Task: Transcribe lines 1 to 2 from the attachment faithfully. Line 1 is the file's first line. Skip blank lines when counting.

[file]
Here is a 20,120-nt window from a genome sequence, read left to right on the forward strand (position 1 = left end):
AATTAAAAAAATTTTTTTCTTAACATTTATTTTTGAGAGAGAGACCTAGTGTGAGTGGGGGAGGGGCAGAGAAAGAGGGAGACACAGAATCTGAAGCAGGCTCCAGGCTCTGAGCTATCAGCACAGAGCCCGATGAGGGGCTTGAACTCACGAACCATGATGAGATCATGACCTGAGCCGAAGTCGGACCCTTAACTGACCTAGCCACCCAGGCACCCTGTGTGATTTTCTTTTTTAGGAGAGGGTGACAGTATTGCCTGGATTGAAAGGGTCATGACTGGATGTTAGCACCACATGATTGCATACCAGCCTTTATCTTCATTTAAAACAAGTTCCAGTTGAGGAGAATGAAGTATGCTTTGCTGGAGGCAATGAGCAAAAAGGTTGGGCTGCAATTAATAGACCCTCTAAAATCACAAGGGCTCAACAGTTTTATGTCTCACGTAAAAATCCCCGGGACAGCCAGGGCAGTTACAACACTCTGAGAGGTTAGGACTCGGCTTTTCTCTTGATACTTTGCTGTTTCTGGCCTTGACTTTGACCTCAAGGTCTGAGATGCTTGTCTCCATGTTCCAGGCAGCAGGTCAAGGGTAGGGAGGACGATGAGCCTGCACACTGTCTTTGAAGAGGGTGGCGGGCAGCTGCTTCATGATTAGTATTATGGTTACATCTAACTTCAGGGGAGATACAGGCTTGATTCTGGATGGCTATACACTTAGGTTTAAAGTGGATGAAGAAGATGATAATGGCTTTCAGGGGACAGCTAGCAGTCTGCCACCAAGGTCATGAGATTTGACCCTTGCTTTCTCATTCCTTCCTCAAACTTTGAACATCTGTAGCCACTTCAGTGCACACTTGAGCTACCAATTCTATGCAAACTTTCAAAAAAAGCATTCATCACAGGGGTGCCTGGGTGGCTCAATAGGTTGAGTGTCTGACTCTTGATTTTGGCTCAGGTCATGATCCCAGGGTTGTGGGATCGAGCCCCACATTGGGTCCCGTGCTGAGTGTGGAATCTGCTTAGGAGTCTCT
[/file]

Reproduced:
Here is a 20,120-nt window from a genome sequence, read left to right on the forward strand (position 1 = left end):
AATTAAAAAAATTTTTTTCTTAACATTTATTTTTGAGAGAGAGACCTAGTGTGAGTGGGGGAGGGGCAGAGAAAGAGGGAGACACAGAATCTGAAGCAGGCTCCAGGCTCTGAGCTATCAGCACAGAGCCCGATGAGGGGCTTGAACTCACGAACCATGATGAGATCATGACCTGAGCCGAAGTCGGACCCTTAACTGACCTAGCCACCCAGGCACCCTGTGTGATTTTCTTTTTTAGGAGAGGGTGACAGTATTGCCTGGATTGAAAGGGTCATGACTGGATGTTAGCACCACATGATTGCATACCAGCCTTTATCTTCATTTAAAACAAGTTCCAGTTGAGGAGAATGAAGTATGCTTTGCTGGAGGCAATGAGCAAAAAGGTTGGGCTGCAATTAATAGACCCTCTAAAATCACAAGGGCTCAACAGTTTTATGTCTCACGTAAAAATCCCCGGGACAGCCAGGGCAGTTACAACACTCTGAGAGGTTAGGACTCGGCTTTTCTCTTGATACTTTGCTGTTTCTGGCCTTGACTTTGACCTCAAGGTCTGAGATGCTTGTCTCCATGTTCCAGGCAGCAGGTCAAGGGTAGGGAGGACGATGAGCCTGCACACTGTCTTTGAAGAGGGTGGCGGGCAGCTGCTTCATGATTAGTATTATGGTTACATCTAACTTCAGGGGAGATACAGGCTTGATTCTGGATGGCTATACACTTAGGTTTAAAGTGGATGAAGAAGATGATAATGGCTTTCAGGGGACAGCTAGCAGTCTGCCACCAAGGTCATGAGATTTGACCCTTGCTTTCTCATTCCTTCCTCAAACTTTGAACATCTGTAGCCACTTCAGTGCACACTTGAGCTACCAATTCTATGCAAACTTTCAAAAAAAGCATTCATCACAGGGGTGCCTGGGTGGCTCAATAGGTTGAGTGTCTGACTCTTGATTTTGGCTCAGGTCATGATCCCAGGGTTGTGGGATCGAGCCCCACATTGGGTCCCGTGCTGAGTGTGGAATCTGCTTAGGAGTCTCT